Biz Strategies: Using personality theories to learn more about employees

For almost 75 years, the Myers-Briggs personality inventory has made Carl Jung’s theory of psychological types useful in people’s lives.

The theory’s essence is that random variation in behaviour is actually quite orderly and consistent because it’s due to basic differences in the ways individuals prefer to use their perception and judgment.

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Most people are familiar with the Myers-Briggs method of identifying 16 personality types circling in the areas of: extraversion or introversion; sensing or intuition; thinking or feeling; judging or perceiving. Over the years, employers have used this tool for insight into how a person may work — how they think, make decisions and absorb information although it doesn’t necessarily address core emotional needs.

Conversely, the Riso-Hudson Enneagram Type Indicator is a theory that everyone emerges from childhood with one of nine types dominating their personality, with inborn temperament and other pre-natal factors being the main determinants of our type.

The nine types are: reformer, helper, achiever, individualist, investigator, loyalist, enthusiast, challenger and peacemaker and below is an overview of the qualities of each Enneagram type.

Type 1: The reformer

Reformers are rational, principled, purposeful, self-controlled and perfectionistic. The term “Type A” comes to mind and they are ruled by to-do lists and thrive in structured environments with clear guidelines.

Type 2: The helper

Helpers are the caring, interpersonal type wanting to make a difference in the world. They are demonstrative, generous, possessive people-pleasers.

Type 3: The achiever

Achievers are energetic, pragmatic, driven and image-conscious. They are success-oriented, motivated by achieving big goals and thrive on competition. Achievers are drawn to high-profile advancement opportunities.

Type 4: The individualist

Individualists feel different from others with a tendency to be sensitive, introverted, idealistic and creative. They want careers that allow for self-expression and align with personal values.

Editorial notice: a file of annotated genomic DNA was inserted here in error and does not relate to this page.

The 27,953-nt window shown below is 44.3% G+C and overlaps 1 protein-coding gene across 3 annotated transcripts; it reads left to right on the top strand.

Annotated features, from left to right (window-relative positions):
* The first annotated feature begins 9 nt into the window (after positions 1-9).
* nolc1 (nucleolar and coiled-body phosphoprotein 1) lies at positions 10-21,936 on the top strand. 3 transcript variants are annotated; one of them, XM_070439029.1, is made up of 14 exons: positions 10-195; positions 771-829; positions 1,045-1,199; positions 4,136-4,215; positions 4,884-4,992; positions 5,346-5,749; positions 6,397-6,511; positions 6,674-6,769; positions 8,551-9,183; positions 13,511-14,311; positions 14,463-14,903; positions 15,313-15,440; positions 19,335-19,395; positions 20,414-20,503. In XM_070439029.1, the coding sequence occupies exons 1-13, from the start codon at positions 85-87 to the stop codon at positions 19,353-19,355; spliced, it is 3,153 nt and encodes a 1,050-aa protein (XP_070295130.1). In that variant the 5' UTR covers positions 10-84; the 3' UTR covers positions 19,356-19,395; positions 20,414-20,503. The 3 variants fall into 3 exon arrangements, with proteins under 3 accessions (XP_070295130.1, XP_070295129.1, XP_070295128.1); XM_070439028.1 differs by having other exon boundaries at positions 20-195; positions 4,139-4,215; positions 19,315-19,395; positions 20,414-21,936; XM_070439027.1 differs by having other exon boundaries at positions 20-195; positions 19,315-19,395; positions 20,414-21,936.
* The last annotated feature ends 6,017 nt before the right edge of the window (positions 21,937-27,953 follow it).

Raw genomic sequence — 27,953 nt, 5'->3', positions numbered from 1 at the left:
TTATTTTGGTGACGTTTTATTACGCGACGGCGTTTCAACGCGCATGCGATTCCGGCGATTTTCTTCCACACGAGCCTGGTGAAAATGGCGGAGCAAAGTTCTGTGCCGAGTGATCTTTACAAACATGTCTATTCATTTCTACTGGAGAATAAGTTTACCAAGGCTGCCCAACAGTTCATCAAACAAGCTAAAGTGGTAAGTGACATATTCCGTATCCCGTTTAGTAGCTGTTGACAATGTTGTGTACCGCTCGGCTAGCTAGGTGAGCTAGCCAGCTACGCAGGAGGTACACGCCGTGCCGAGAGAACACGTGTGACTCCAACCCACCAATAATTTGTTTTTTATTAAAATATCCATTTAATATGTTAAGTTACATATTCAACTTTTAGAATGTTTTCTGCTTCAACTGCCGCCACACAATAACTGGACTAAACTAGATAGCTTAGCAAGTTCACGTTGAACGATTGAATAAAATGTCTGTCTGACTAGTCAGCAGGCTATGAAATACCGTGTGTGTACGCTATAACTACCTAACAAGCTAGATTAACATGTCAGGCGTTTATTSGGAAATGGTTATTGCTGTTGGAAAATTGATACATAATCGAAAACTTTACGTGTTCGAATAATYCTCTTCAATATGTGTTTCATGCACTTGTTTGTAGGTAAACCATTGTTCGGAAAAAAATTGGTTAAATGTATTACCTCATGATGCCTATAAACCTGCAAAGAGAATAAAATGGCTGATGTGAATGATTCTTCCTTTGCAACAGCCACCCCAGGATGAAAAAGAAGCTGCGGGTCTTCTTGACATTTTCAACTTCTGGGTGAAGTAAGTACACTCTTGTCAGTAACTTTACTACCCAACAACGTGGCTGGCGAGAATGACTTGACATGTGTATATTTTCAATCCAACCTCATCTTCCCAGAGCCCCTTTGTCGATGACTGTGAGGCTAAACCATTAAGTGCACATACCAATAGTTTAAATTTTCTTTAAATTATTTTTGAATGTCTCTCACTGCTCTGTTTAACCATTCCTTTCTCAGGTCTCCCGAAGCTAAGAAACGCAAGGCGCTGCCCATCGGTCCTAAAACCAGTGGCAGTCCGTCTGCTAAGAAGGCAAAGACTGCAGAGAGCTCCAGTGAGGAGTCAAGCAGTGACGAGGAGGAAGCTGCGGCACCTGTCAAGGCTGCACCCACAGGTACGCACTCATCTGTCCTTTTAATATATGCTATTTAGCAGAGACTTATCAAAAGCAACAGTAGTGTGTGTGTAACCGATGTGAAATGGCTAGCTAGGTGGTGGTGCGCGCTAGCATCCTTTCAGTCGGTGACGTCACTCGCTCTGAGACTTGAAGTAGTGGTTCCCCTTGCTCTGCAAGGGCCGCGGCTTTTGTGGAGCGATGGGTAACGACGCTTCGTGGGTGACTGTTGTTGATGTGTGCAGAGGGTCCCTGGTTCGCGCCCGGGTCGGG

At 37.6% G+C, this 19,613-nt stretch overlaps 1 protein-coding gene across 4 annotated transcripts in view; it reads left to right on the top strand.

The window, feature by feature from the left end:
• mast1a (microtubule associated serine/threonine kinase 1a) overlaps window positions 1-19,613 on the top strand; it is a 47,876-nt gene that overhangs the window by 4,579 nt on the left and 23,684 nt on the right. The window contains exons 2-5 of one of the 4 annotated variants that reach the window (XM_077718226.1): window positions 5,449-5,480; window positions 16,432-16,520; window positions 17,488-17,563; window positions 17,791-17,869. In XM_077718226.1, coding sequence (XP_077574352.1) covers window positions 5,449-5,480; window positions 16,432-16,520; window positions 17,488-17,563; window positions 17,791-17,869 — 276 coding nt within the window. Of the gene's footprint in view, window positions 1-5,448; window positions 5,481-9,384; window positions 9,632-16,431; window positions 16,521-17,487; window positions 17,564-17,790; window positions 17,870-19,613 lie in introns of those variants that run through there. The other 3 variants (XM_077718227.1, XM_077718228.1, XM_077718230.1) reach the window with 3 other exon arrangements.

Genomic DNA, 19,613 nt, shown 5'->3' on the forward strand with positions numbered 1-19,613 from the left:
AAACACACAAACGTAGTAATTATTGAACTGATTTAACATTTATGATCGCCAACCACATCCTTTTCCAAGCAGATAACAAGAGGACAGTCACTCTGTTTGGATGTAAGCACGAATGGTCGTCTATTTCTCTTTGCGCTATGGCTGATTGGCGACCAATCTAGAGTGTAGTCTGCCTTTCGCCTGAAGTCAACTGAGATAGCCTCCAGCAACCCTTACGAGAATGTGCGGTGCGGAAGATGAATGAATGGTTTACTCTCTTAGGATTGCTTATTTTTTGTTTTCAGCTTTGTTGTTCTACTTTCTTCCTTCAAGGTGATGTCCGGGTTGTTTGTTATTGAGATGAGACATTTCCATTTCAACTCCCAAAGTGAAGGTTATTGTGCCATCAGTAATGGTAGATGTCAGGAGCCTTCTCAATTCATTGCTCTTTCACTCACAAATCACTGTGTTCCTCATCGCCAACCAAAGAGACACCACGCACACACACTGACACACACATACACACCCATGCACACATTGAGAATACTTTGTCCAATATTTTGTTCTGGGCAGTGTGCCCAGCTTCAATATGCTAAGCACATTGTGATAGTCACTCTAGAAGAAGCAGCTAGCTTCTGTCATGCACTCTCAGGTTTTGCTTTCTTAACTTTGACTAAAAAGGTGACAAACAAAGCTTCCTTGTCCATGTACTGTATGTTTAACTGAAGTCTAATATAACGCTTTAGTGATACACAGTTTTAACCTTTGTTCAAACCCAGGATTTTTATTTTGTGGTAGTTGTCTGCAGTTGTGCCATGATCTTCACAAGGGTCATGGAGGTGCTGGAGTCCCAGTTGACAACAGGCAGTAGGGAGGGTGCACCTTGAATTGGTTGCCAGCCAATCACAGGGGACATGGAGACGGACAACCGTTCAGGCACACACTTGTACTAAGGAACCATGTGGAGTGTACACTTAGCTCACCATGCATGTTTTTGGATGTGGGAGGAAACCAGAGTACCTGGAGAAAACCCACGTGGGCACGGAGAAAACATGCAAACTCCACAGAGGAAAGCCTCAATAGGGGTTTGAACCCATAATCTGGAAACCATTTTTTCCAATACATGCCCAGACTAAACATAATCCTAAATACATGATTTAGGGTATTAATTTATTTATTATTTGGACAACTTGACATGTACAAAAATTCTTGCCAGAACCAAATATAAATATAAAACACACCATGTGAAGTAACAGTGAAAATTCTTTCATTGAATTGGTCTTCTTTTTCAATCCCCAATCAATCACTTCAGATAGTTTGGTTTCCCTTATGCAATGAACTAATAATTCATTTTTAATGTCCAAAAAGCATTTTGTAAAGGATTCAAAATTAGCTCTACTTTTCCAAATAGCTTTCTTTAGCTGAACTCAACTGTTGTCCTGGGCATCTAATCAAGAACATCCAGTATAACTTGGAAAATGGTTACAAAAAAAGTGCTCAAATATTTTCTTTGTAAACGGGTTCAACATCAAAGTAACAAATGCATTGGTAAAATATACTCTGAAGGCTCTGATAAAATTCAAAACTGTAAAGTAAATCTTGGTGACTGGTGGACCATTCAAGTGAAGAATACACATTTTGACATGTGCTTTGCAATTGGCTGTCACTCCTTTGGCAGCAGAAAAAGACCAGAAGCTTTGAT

Type 5: The investigator

Investigators are perceptive, innovative, secretive and isolated. Their interests tend to be more practical than creative. Working on a big project alone is a slice of heaven.

Type 6: The loyalist

Loyalists are engaging, responsible and security-oriented. They are personally invested in their jobs and work relationships so commitment and stability are important to them. They are risk-averse and expect loyalty from everyone.

Type 7: The enthusiast

Enthusiasts are energetic, busy, fun loving and restless. They see life as an adventure and possess open-minded personalities but can be distractible and scattered.

Type 8: The challenger

Challengers are strong-willed, powerful and dominating and can be confrontational. They will assume responsibility, make decisions and just want to be trusted.   

Type 9: The peacemaker

Peacemakers need harmony in themselves and their environments. Empathetic, reassuring and agreeable, they avoid conflict whenever possible and find punitive office rules and passive-aggressive behaviour unsettling.

A high-level view of these two systems doesn’t do justice to their respective complexity.  And while their “types” have some common elements, they actually measure different things. The Jungian types measure conscious preferences in four specific areas.

The Enneagram is focused on unconscious motivations.

Perhaps it is those differences that can actually set the stage for them to work well together by joining the Enneagram’s feeling right-brain to Myers-Briggs’ thinking left-brain.

Both theories undoubtedly adhere to Isabel Briggs Myers’ premise that when people differ, knowledge of type can lessen friction, ease strain and reveal the value of differences.

Cathy Goddard is the founder of Lighthouse Mentor Network, a mentor program nominated for Small Business BC Awards for six consecutive years. Please cast your vote at

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